Chicken Coop / June 8, 2018 / Maryellen
It is a big mistake to simply go with a vision you have in mind. Very closely related to the planning aspect is making sure you have a clear design for your coop. Draw plans for both the inside and the outside. It doesnt matter if you are not a professional it is just important to have direction when you are building. Be sure to also sketch and plan the various angles of your coop. The sides bottom and top. If you are a novice carpenter and it is your first time building a backyard chicken coop keep it simple. As your flock of chickens grows and you learn more about how chicken behave and what works for your space you can always go back and redesign and improve your coop. Stay organized. Before you begin construction on your chicken coop gather all of the materials you will need. this will save you time energy and the frustration. Of course the amount of materials you will need will vary with your design. However most coops will require: wood chicken wire or fence wire insulation nails screws saws various tools and a hammer.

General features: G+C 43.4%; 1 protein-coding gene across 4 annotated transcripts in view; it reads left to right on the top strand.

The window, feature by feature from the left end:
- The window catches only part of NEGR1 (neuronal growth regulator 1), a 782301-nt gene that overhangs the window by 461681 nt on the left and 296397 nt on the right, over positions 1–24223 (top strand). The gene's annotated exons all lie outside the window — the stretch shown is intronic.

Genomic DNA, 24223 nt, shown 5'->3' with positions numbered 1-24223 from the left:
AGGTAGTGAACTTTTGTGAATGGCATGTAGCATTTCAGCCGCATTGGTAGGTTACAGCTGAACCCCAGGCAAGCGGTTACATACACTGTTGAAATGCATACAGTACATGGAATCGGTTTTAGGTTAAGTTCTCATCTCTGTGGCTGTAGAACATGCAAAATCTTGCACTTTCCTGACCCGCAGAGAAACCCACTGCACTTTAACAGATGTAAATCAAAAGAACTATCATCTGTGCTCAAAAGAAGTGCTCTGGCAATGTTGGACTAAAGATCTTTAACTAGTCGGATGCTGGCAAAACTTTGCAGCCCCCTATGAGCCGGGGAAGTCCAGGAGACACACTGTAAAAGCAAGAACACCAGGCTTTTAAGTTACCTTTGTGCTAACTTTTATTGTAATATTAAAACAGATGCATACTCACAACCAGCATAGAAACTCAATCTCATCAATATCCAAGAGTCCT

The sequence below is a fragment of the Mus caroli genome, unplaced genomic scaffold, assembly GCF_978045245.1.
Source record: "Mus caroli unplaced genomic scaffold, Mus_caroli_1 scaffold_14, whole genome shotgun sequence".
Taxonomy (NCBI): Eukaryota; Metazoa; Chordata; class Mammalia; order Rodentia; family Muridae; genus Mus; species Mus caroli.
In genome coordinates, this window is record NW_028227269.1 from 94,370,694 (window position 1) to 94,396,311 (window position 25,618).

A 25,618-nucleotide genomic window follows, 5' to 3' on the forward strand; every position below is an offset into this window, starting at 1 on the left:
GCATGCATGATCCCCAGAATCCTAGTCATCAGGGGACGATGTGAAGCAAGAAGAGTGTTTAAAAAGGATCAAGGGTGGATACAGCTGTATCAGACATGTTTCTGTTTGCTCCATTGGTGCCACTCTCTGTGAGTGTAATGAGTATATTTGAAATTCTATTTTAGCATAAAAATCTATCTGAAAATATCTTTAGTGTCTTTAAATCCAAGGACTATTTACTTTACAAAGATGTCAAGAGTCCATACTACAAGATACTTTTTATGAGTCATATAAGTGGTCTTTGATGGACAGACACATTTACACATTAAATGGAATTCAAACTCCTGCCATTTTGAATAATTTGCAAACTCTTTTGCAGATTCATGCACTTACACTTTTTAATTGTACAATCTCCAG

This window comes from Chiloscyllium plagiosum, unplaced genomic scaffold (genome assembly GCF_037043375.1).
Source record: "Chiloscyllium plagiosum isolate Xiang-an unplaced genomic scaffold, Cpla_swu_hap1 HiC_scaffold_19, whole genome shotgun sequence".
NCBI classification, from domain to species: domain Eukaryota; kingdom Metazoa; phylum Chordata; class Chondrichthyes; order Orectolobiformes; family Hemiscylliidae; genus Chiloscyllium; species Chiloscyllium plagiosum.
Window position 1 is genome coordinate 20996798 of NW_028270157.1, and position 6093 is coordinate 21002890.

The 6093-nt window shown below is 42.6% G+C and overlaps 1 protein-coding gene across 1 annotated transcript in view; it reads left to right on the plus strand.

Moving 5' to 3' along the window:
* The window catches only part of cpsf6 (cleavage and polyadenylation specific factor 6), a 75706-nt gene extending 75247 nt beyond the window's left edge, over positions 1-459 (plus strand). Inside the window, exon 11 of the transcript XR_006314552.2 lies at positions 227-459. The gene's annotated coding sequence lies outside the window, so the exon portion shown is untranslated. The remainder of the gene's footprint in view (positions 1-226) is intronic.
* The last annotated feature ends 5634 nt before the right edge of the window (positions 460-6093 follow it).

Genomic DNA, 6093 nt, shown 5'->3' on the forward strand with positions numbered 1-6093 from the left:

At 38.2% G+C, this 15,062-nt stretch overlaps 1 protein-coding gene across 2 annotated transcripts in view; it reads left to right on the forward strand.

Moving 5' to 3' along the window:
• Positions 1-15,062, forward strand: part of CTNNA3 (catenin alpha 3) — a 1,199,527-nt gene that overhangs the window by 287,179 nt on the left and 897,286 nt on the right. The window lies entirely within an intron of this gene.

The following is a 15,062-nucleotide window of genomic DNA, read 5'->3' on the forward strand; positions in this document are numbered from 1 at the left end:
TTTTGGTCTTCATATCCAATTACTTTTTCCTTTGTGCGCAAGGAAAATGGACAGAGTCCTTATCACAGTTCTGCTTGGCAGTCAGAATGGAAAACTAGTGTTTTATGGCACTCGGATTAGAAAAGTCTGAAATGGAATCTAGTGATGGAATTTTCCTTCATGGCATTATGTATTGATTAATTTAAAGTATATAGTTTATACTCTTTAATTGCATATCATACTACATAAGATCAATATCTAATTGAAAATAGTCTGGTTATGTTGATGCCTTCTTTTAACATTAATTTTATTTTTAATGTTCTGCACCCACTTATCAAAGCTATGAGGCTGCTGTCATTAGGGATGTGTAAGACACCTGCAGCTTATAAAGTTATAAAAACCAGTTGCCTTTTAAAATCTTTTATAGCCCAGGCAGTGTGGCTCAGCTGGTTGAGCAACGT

Then listen up. As you may know a well built chicken coop will protect your chickens from hazardous elements such as bad weather (heavy rain wind hale snow cold climates etc) but they will also protect them from hungry predators theft and injury. Easy. You want to build a draft free chicken house with windows and doors that can be opened and closed as needed. Make sure the windows and doors both have proper screening systems installed in them such as a heavy gage mesh wire. Building the chicken coop on a high yet well drained area with ensure the least amount of dampness of the coop. Be sure to build your chicken coop in an area that faces the sun which will help warm and dry the soil and coop itself after it rains.
How big? You need to plan ahead for the size of your coop. Each hen needs a minimum of 4 square feet inside and outside the coop. If you get Bantams figure about 3 square feet per hen since they are smaller. Overcrowded chickens tend to peck at each other which can start a host of problems. For cold weather you want the spacing to be adequate so the chickens can stay warm. Have a quarantine area. A separate area to keep new birds for a week or two allows you to keep your flock healthy. Its also a good area to separate a hen if she becomes ill until she recovers. You can also separate the occasional over-aggressive hen that is pestering the other birds. Make sure the coop is wind and water tight. Your chickens need protection from the elements to stay healthy. They like shade during the heat of the day but also need protection from cold drafts. Use closeable windows for ventilation or a line of screened vents built into the top of north and south facing walls.